In 1985, Yes began recording their next album, hampered by tensions between Anderson, Squire and Horn. Eventually, Rabin assumed control of the project, with Horn resigning as producer. Demos have emerged with Trevor Rabin singing lead vocals on “Final Eyes” and “Rhythm of Love.” Yes’s next album Big Generator emerged in late 1987, with songs “Love Will Find a Way” Final Eyes “Shoot High,Aim Low” and “Rhythm of Love.” Anderson left Yes and formed Anderson Bruford Wakeman Howe. Rabin also completed his fourth solo album “Can’t Look Away” released in 1989. Tcontaining the anti-apartheid ballad “Sorrow (Your Heart)” & “Something to Hold on To”, Which earned a Grammy nomination for Best Short Form Music Video. Trevor Rabin toured with drummer Lou Molino III, fretless bassist Jim Simmons and keyboardist-composer Mark Mancina on the Can’t Look Away tour which was recorded as 2003’s Live in LA, and featured interpretations of ’80s Yes material, as well as highlights from his Wolf album. Rabin wrote three songs for Anderson Bruford Wakeman Howe’s second album.
Both Yes line-ups worked on the next album Union separately and Rabin wrote the songs”Lift Me Up” and “Saving My Heart. Sadly Steve Howe, Bill Bruford and Rick Wakeman left. Trevor Rabin produced Yes’s next album Talk, featuring the songs “Endless Dream”,”The Calling” and “Walls” Which was a collaboration between Rabin and Roger Hodgson, (Supertramp). However Rabin left Yes after the tour. He next collaborated with Wakeman, on the song “Never is a Long, Long Time,” from Wakeman’s album Return to the Centre of the Earth in 1999. In 1996, Rabin performed Yes and Rabbitt songs during the Prince’s Trust Concert in South Africa and also released demo versions of pre-90125 Yes compositions and solo work, entitled 90124, as well as Live in LA, recorded at the Roxy in Los Angeles in late 1989. In 2004 Rabin also performed in aid of the Prince’s Trust with Yes at the Wembley Arena in London.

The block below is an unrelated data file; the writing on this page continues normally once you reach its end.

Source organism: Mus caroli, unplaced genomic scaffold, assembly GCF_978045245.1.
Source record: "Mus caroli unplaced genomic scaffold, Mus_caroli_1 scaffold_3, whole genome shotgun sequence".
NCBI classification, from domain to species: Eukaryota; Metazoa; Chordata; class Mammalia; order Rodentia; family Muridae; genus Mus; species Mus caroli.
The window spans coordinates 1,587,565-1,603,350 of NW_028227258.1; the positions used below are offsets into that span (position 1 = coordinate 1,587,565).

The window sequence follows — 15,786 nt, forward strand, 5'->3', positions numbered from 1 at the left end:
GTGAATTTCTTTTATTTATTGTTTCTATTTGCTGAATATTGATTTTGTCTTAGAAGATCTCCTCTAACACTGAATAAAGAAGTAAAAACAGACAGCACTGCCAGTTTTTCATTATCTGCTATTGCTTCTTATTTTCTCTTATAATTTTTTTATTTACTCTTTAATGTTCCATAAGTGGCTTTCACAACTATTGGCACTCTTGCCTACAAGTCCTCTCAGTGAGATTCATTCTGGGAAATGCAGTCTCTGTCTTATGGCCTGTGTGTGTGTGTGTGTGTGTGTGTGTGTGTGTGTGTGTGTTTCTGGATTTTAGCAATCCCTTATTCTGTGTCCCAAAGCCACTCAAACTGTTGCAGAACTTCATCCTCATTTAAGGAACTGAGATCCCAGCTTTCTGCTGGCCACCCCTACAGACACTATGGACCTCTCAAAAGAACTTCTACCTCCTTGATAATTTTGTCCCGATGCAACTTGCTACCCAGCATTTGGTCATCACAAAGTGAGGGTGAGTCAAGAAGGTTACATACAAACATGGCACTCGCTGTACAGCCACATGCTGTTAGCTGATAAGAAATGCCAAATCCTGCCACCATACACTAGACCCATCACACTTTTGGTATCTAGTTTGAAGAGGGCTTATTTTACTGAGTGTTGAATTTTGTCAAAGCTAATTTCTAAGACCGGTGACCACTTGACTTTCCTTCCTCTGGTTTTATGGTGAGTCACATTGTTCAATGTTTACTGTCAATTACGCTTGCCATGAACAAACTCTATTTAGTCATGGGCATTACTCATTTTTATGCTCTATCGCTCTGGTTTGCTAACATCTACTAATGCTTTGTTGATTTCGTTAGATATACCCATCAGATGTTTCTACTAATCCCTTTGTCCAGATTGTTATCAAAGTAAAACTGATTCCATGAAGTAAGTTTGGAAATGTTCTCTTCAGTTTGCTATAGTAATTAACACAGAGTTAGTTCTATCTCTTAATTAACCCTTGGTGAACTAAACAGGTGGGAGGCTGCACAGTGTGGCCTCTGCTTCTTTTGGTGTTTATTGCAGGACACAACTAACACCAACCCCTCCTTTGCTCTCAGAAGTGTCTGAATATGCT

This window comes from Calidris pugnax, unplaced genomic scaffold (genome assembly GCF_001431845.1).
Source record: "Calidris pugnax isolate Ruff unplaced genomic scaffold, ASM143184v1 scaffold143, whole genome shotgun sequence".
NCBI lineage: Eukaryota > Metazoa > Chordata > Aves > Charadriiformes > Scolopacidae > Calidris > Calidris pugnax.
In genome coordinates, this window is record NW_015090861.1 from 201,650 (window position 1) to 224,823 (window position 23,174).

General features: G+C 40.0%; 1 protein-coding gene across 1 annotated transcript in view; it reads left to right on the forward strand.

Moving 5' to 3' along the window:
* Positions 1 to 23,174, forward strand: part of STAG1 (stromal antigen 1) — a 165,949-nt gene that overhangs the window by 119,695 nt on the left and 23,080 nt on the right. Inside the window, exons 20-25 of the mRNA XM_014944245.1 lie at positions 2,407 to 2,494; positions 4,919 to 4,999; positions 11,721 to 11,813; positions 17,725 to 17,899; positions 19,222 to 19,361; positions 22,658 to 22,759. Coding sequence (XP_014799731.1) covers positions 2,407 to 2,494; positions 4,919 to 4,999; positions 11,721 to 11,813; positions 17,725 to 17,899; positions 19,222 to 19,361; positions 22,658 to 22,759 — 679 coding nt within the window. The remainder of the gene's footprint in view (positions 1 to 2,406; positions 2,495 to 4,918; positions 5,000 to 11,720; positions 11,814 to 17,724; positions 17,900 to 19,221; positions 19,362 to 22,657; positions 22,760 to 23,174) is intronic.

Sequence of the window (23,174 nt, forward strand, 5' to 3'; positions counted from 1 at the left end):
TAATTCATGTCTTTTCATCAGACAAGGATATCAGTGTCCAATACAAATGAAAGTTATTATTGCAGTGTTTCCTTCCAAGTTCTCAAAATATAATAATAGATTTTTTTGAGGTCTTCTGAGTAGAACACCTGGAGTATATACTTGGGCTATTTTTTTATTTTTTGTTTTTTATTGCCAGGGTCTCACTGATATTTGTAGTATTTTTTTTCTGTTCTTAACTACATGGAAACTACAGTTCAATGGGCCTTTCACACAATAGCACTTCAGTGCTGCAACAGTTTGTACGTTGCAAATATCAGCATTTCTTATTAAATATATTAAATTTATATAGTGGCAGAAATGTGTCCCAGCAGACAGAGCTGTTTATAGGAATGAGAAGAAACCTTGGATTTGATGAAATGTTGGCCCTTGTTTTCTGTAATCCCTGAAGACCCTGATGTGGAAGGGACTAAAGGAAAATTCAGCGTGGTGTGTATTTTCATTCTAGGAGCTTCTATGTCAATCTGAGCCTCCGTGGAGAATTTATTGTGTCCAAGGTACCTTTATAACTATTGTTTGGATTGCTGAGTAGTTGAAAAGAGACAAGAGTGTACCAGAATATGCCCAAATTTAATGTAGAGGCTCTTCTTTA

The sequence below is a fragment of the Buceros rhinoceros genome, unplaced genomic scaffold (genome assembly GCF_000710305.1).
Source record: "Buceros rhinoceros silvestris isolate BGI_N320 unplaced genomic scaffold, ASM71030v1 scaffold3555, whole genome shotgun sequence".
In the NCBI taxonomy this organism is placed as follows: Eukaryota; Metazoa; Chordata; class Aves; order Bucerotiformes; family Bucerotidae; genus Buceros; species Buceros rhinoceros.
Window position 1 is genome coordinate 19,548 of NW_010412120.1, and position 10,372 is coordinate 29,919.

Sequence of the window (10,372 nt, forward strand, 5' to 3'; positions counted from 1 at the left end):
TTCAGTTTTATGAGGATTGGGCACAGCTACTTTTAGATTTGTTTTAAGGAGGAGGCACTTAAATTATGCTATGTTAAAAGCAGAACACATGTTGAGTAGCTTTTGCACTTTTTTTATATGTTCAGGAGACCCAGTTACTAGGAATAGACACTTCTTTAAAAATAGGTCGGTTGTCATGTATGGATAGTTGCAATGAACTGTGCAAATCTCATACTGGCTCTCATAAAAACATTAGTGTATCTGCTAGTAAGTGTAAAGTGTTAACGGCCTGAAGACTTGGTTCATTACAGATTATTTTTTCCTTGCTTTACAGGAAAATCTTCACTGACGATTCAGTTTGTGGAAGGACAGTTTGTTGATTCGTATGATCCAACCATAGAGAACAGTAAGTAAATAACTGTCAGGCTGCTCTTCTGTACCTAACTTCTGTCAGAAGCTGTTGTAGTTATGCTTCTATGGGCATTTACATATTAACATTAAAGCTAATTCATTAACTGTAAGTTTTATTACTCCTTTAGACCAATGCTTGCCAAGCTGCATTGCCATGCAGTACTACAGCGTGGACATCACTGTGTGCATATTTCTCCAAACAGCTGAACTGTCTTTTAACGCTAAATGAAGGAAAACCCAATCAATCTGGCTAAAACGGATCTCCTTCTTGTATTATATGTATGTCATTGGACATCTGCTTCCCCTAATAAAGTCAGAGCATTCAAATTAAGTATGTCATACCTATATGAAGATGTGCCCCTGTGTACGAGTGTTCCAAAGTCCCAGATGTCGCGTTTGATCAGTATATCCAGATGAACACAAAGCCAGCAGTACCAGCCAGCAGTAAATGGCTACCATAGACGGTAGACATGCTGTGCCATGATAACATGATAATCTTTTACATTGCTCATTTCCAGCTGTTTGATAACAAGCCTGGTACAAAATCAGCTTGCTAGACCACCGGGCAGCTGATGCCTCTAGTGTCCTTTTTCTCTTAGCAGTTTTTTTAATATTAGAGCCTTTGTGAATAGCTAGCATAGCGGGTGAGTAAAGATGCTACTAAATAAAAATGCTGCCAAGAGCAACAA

Trevor Rabin has also written Music for many films including: Bad Company, Con Air, Homegrown, Armageddon, Jack Frost (in which Rabin appeared onscreen in two scenes), Deep Blue Sea, Gone in 60 Seconds, Remember the Titans, The 6th Day, The Banger Sisters, Kangaroo Jack, Bad Boys II, The Great Raid, Exorcist: The Beginning, National Treasure, Coach Carter, Glory Road, Snakes on a Plane, The Glimmer Man, Flyboys, Gridiron Gang, Hot Rod, The Guardian, National Treasure: Book of Secrets, Get Smart, Race to Witch Mountain, 12 Rounds, G-Force, and The Sorcerer’s Apprentice
Trevor Rabin has received many awards including several Grammy nominations, one Grammy win, eleven BMI film score awards, and a lifetime achievement award from the Temecula Film Festival. His composition “Titans Spirit” from Remember the Titans has been frequently featured in NBC’s closing montage and credits for their Olympics coverage. It was also played following United States President-Elect Barack Obama’s speech upon winning the 2008 US Presidential Election, and served as the backdrop for the ensuing celebration. Rabin also composed the theme for TNT’s coverage of the National Basketball Association in 2009 and the theme for NCAA’s March Madness in 2011. He composed the score for Disney’s Mission: Space attraction at Epcot. In 2011 Rabin was awarded at the 26th Annual ASCAP Film & Television Music Awards in the Top Box Office Films category for The Sorcerer’s Apprentice. In 2012 he released the all-instrumental solo album Jacaranda and was presented with the Henry Mancini Award at the 27th Annual ASCAP Film & Television Music Awards in 2012 and is currently working on new solo material.